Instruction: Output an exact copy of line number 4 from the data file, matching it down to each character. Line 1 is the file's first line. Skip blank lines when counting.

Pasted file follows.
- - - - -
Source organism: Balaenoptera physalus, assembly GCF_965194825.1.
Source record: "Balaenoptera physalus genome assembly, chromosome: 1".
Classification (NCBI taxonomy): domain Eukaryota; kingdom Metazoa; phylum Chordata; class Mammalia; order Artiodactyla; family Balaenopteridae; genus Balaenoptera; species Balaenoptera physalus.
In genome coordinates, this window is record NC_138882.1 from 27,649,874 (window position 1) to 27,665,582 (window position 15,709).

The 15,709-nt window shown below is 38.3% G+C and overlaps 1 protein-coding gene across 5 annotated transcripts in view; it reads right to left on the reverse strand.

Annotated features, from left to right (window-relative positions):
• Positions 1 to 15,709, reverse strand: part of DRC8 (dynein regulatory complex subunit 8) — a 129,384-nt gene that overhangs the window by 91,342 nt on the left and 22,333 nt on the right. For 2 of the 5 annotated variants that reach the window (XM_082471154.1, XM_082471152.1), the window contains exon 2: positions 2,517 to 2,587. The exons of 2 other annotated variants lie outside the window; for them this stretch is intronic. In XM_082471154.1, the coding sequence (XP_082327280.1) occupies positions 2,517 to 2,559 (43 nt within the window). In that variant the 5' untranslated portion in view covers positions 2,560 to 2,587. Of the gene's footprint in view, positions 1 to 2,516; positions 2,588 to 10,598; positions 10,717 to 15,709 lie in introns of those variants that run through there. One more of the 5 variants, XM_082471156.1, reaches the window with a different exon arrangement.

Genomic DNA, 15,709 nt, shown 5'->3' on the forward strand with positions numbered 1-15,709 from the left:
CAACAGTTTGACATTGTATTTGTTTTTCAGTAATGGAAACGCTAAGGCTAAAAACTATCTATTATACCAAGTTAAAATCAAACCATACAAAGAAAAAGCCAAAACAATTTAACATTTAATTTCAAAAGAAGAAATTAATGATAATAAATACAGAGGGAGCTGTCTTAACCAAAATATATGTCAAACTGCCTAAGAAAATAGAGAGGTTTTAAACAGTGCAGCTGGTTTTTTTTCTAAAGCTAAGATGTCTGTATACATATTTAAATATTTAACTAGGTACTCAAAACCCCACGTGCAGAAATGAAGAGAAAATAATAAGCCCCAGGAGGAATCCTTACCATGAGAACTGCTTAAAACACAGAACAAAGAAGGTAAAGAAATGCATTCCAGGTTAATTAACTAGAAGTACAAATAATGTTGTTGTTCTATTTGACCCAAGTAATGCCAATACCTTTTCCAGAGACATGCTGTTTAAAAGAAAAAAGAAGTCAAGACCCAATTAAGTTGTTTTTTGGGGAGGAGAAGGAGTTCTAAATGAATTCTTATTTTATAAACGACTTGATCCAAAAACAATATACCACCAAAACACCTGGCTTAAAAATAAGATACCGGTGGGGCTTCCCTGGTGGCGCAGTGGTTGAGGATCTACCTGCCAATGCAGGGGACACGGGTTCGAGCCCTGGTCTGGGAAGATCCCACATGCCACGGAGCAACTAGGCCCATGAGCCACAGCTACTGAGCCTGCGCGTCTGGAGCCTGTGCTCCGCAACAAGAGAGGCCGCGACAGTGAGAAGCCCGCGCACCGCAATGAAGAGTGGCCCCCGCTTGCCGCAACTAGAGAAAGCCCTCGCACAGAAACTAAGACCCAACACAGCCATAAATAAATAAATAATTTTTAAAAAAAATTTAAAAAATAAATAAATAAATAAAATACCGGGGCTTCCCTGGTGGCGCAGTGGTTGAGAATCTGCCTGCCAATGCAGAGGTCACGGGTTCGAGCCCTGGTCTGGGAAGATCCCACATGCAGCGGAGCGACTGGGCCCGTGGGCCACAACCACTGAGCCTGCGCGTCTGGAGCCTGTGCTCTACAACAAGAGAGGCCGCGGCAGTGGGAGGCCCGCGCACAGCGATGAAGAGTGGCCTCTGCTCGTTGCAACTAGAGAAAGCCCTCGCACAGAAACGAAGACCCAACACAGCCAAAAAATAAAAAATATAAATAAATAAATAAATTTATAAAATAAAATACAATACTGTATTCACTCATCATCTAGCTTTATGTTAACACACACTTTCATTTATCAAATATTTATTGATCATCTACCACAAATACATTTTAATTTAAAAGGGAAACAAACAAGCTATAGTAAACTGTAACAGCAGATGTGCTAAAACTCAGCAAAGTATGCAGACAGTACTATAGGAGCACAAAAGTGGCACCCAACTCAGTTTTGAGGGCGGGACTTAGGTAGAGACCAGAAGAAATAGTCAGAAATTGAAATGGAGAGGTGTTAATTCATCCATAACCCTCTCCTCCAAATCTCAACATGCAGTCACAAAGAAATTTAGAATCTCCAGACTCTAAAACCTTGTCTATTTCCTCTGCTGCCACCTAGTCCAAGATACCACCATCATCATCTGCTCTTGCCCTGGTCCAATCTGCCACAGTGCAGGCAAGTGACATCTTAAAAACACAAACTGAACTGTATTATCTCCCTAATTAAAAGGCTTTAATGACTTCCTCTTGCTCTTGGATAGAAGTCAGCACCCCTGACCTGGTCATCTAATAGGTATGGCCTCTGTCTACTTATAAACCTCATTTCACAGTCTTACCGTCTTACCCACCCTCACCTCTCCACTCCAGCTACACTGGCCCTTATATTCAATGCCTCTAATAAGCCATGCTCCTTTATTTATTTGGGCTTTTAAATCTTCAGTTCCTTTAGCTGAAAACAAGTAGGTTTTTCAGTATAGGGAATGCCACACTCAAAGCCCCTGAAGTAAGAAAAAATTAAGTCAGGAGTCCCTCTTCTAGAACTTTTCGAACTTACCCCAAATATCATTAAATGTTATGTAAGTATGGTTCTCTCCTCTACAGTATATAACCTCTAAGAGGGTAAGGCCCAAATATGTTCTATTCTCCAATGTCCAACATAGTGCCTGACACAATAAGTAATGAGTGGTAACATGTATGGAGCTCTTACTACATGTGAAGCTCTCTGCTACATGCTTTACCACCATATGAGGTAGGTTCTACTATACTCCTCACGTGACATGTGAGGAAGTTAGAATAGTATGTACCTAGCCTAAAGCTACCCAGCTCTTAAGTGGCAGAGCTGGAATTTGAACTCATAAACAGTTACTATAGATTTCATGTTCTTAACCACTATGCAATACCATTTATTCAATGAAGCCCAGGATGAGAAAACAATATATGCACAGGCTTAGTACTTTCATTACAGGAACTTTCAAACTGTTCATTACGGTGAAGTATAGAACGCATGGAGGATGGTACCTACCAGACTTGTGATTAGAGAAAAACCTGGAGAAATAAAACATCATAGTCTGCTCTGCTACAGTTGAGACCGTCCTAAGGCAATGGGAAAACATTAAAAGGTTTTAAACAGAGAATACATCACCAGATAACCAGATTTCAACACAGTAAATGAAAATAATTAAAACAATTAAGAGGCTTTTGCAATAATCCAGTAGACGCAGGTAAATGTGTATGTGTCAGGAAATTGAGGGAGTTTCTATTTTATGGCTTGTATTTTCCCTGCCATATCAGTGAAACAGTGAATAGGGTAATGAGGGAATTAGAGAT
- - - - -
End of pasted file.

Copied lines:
In genome coordinates, this window is record NC_138882.1 from 27,649,874 (window position 1) to 27,665,582 (window position 15,709).